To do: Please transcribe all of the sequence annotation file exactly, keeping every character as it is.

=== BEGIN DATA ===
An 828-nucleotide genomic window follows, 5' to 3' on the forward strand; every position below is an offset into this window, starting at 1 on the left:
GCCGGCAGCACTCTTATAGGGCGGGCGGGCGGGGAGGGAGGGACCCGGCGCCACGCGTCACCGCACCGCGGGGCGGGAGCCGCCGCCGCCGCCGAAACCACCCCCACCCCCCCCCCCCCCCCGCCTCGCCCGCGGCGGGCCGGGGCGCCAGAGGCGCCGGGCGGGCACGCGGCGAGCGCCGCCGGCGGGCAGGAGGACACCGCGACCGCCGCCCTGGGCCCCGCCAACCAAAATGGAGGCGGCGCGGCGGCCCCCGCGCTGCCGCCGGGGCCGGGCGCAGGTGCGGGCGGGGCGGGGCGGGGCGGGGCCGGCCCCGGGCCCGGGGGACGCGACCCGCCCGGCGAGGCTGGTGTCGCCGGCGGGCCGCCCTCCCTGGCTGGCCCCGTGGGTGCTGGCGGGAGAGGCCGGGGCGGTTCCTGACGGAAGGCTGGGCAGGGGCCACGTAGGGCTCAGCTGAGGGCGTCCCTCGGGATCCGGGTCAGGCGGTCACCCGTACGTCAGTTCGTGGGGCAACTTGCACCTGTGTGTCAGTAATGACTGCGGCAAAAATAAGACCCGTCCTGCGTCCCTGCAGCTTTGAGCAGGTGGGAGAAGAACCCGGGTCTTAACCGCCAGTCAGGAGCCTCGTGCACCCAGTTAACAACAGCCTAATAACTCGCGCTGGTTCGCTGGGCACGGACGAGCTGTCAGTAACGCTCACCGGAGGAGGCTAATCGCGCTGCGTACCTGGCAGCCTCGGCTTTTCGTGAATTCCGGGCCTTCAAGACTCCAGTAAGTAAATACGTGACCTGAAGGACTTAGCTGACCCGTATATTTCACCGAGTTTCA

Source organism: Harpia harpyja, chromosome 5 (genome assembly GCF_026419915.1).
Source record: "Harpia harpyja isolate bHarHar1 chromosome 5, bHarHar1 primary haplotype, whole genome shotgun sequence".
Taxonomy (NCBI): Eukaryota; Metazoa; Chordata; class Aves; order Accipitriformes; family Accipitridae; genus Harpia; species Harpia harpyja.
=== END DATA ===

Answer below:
An 828-nucleotide genomic window follows, 5' to 3' on the forward strand; every position below is an offset into this window, starting at 1 on the left:
GCCGGCAGCACTCTTATAGGGCGGGCGGGCGGGGAGGGAGGGACCCGGCGCCACGCGTCACCGCACCGCGGGGCGGGAGCCGCCGCCGCCGCCGAAACCACCCCCACCCCCCCCCCCCCCCCGCCTCGCCCGCGGCGGGCCGGGGCGCCAGAGGCGCCGGGCGGGCACGCGGCGAGCGCCGCCGGCGGGCAGGAGGACACCGCGACCGCCGCCCTGGGCCCCGCCAACCAAAATGGAGGCGGCGCGGCGGCCCCCGCGCTGCCGCCGGGGCCGGGCGCAGGTGCGGGCGGGGCGGGGCGGGGCGGGGCCGGCCCCGGGCCCGGGGGACGCGACCCGCCCGGCGAGGCTGGTGTCGCCGGCGGGCCGCCCTCCCTGGCTGGCCCCGTGGGTGCTGGCGGGAGAGGCCGGGGCGGTTCCTGACGGAAGGCTGGGCAGGGGCCACGTAGGGCTCAGCTGAGGGCGTCCCTCGGGATCCGGGTCAGGCGGTCACCCGTACGTCAGTTCGTGGGGCAACTTGCACCTGTGTGTCAGTAATGACTGCGGCAAAAATAAGACCCGTCCTGCGTCCCTGCAGCTTTGAGCAGGTGGGAGAAGAACCCGGGTCTTAACCGCCAGTCAGGAGCCTCGTGCACCCAGTTAACAACAGCCTAATAACTCGCGCTGGTTCGCTGGGCACGGACGAGCTGTCAGTAACGCTCACCGGAGGAGGCTAATCGCGCTGCGTACCTGGCAGCCTCGGCTTTTCGTGAATTCCGGGCCTTCAAGACTCCAGTAAGTAAATACGTGACCTGAAGGACTTAGCTGACCCGTATATTTCACCGAGTTTCA

Source organism: Harpia harpyja, chromosome 5 (genome assembly GCF_026419915.1).
Source record: "Harpia harpyja isolate bHarHar1 chromosome 5, bHarHar1 primary haplotype, whole genome shotgun sequence".
Taxonomy (NCBI): Eukaryota; Metazoa; Chordata; class Aves; order Accipitriformes; family Accipitridae; genus Harpia; species Harpia harpyja.